In that light, the prompt appearance of Takva on SBS is a bit annoying, but in another, if the three people in
At BIFF Takva was one of several films that formed a focus on Rumi, the 13th century ‘mystic and poet’, whose work ‘is one of the most important sources of inspiration for theology, poetry and philosophy in the Islamic world’ (Official Programme 2007, 8) . I was attracted to this film, in particular, because it was about the Dervish order. Here I anticipated seeing the mesmerising dance of the Whirling Dervishes. Further, the brief synopsis in the BIFF Programme described the central character, Muharrem, a man who led an ascetic life, and there’s something that I find intriguing about that kind of existence.
While the order of Dervishes portrayed was not of the Whirling variety (or at least I didn't see the iconic dance), the centrality of poetry, music and movement to this order of Dervishes’ worship was evident. Extended sequences depicted the order immersed in prayer. They were seated, but they oscillated in their meditation, synchronised with one another and the sounds of their chanting.
Muharrem is invited to join the Dervish order as a lay member. He is recruited from his job working for a sack retailer by a local religious leader. His role is explained to him as one where he will concern himself with the worldly affairs of the order. In effect he is to collect the rent on the various residential and commercial properties that the Dervishes own, and oversee the maintenance and accounting associated with those business interests.
Before moving into the order’s premises, Muharrem has lead a simple life. He submits himself to the orders of his somewhat self-satisfied boss, without complaint. He lives in a small, worn apartment, and heats his plain dinner for one on a gas burner. He wears clean but shabby clothes and a knitted hat. He is devout. The invitation to serve the Dervish order is an honour for Muharreme. He is frightened that he won’t fulfil the faith the order has placed in him, but to decline would be akin to an insult.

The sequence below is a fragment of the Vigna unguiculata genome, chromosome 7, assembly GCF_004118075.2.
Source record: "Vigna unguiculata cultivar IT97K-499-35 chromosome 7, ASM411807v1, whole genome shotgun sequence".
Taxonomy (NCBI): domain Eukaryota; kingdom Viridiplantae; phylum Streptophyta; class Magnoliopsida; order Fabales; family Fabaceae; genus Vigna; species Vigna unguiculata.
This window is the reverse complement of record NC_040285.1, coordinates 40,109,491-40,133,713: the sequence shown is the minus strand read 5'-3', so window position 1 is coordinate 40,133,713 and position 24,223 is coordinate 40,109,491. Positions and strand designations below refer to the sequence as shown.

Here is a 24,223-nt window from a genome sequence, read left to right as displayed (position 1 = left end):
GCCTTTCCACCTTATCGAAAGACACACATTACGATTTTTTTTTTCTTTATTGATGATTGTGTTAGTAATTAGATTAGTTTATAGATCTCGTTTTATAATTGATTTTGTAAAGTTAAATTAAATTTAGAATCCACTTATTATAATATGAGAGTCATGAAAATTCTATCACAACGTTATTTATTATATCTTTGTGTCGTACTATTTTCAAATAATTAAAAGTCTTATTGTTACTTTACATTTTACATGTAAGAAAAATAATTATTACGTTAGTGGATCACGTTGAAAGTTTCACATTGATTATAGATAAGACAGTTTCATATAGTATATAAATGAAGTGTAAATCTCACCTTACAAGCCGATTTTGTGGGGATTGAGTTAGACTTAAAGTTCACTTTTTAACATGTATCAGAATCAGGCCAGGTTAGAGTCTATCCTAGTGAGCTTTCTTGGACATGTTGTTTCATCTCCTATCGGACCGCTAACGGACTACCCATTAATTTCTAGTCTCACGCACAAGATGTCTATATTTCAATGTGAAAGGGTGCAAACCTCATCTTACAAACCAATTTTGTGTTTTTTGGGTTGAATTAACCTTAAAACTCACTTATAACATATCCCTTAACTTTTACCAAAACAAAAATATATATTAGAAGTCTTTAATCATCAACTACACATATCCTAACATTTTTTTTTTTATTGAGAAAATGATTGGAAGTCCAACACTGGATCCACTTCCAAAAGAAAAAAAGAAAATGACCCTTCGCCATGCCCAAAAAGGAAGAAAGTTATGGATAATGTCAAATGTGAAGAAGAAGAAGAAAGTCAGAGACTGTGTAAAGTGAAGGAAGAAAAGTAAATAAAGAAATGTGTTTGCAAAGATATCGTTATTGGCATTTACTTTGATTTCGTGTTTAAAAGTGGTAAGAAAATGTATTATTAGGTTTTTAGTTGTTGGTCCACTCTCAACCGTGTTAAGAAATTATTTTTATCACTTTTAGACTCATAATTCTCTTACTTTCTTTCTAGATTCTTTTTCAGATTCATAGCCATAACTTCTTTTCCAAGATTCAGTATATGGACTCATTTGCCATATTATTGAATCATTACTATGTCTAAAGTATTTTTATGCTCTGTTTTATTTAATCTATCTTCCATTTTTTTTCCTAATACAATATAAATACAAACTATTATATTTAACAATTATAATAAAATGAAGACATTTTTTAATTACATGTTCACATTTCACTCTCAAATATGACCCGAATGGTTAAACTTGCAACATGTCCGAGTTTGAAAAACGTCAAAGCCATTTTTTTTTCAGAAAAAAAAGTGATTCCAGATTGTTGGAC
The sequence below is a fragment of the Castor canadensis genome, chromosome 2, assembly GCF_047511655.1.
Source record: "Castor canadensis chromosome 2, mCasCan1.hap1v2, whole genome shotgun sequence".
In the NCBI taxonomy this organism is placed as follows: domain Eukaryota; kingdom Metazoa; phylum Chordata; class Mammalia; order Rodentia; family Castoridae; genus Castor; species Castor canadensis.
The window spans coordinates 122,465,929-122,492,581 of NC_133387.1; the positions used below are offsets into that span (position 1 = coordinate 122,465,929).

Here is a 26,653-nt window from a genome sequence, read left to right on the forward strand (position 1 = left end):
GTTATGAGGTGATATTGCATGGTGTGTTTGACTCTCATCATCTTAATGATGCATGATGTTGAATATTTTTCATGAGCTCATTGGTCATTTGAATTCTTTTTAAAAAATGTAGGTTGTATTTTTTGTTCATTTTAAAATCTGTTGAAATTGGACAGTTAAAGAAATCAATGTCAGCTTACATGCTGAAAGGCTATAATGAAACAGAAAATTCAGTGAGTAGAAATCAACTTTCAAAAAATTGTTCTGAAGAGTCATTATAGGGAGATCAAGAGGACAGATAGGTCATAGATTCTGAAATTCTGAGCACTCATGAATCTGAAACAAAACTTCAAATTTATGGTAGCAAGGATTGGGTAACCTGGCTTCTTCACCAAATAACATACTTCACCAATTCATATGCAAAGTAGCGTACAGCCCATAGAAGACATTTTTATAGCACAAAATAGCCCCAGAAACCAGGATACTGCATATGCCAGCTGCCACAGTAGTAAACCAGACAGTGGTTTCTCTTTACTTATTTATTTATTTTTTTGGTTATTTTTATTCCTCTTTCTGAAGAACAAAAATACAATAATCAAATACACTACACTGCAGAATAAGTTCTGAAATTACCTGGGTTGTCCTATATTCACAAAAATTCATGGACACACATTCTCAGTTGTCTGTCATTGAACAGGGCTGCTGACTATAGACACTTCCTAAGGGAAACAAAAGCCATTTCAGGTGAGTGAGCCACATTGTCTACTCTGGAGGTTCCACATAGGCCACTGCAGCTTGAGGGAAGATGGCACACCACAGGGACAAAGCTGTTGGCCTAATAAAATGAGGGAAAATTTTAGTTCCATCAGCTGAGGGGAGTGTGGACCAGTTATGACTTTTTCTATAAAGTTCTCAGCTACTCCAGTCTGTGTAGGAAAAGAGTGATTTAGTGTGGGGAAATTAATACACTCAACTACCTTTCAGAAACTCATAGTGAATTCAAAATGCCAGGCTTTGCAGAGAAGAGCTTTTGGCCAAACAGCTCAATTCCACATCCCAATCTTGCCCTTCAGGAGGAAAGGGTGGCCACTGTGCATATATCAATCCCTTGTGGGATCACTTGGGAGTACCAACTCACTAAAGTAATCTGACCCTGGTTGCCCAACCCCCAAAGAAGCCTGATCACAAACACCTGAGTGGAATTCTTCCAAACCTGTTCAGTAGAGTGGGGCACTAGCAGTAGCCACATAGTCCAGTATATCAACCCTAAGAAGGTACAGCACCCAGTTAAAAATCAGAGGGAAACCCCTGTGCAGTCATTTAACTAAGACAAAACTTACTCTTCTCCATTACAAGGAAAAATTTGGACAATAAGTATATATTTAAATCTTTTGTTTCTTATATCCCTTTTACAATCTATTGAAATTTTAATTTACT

From the moment Muharrem accepts the position his life is altered. His boss begins to defer to him, if somewhat insincerely. The order gifts him with a range of luxury items, including a brand new car and wardrobe, accoutrements, they explain, that are necessary for his work, which enables the order to continue its operations, such as the education of the poor.
It is perhaps not surprising that a man as devout as Muharrem begins to struggle with his new found power and wealth. Ironically, perhaps, it is the religious members of the order who prove to be far more prosaic about ‘worldy affairs’, while Muharrem is shocked by tenants who drink alcohol and wants to extend charity to the poor families from whom he collects.
In this age, where many representations of the Islamic faith, in Australia and other Western countries, are routinely imbued with the fear of terrorist acts, it is an important role that film festivals (and SBS) play in bringing to our attention the lives of ordinary Muslims as they go about their every day lives. Takva: A Man’s Fear of God is a film that effectively portrays one man’s efforts to live a life according to the principles of his faith; that the institution of his faith presents the greatest test of those principles is the paradox that makes Muharrem’s story so compelling.